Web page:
One probable reason is that, despite its miraculous life-saving power, a person who’s brought back from an overdose is very unhappy because of how he/she feels in the moment.  They suffer for a while the extreme pangs of withdrawal.  They are not inclined to want to go through that again.

I would encourage people who worry about people using more drugs to do something about people using more drugs.  For example, there are a lot of reforms to be made to keep people away from harmful drugs, especially painkillers.  Plus, the whole area of treatment of people who abuse drugs needs change so that they don’t all end up dying or in prison.

So, don’t take away what saves lives.  Work to help people who are suffering, whether they’re dying or not.

Jack Mack is a resident of Croton-on-Hudson, NY and the father of an overdose victim.

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Author: Jack Mack
Date Published: April 16, 2014
Published by Drug Policy Alliance

A broad coalition of Christian leaders have taken the occasion of the holiest day on the Christian calendar to release a statement calling for the end of the war on drugs and mass incarceration.

“The cross that faith leaders are imploring others to take up is this unjust, and immoral war on drugs and mass incarceration of the poor. In particular, poor black and brown young adults whose futures are being ruined at the most critical point in their lives,” said Reverend John E. Jackson of the Samuel DeWitt Proctor Conference.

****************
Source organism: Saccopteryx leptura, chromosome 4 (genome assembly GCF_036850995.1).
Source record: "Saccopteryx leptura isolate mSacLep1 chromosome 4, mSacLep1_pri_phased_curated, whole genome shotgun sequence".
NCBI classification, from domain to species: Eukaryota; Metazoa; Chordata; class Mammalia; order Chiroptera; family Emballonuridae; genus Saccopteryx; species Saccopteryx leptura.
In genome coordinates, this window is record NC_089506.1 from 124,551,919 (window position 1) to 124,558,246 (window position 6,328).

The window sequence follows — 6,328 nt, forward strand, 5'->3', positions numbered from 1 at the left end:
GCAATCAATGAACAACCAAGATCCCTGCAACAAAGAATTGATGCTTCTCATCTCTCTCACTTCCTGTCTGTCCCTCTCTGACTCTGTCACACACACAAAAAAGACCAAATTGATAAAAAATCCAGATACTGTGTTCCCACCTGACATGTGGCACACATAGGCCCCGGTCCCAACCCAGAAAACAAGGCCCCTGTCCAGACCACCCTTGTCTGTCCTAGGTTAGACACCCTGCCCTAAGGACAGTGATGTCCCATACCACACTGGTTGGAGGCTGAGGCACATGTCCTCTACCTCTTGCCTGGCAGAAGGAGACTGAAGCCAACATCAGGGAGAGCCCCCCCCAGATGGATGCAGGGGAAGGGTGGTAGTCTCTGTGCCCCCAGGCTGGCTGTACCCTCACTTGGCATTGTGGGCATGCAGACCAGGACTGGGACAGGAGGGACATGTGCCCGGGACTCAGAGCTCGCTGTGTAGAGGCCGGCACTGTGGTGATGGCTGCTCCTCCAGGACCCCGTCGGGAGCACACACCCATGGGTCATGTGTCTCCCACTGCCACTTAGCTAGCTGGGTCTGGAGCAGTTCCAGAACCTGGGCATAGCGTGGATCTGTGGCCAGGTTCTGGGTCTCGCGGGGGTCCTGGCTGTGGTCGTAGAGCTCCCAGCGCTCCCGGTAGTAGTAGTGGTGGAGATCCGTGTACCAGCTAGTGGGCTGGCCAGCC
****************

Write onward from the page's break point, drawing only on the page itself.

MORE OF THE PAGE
“We are guided by our religious principles to serve those in need and give voice to those who have been marginalized and stigmatized by unjust policies. We cannot sit silently while a misguided war is waged on entire communities, ostensibly under the guise of combating the very real harms of drug abuse. The war on drugs has become a costly, ineffective and unjust failure,” says Reverend Edwin Sanders, who is a Board Member of the Drug Policy Alliance and the Senior Servant for the Metropolitan Interdenominational Church in Nashville, Tennessee.

The statement makes the following recommendations:

  1. Repeal laws that criminalize drug possession and replace them with policies that expand access to effective health approaches to drug use, including evidence-based drug treatment.
  2. Eliminate policies that result in racially disproportionate arrest and incarceration rates.
  3. End policies that unjustly exclude people with a record of arrest or conviction from key rights and opportunities.

These Christian leaders have chosen Easter season to release their statement because of the spirit of the Resurrection, which Easter commemorates and celebrates.

“We are called upon to follow Jesus’s example in opposing the war on drugs, which has resulted in the United States becoming the world’s biggest jailer, with about 5% of the world’s population and 25% of the world’s prisoners,” added Sanders.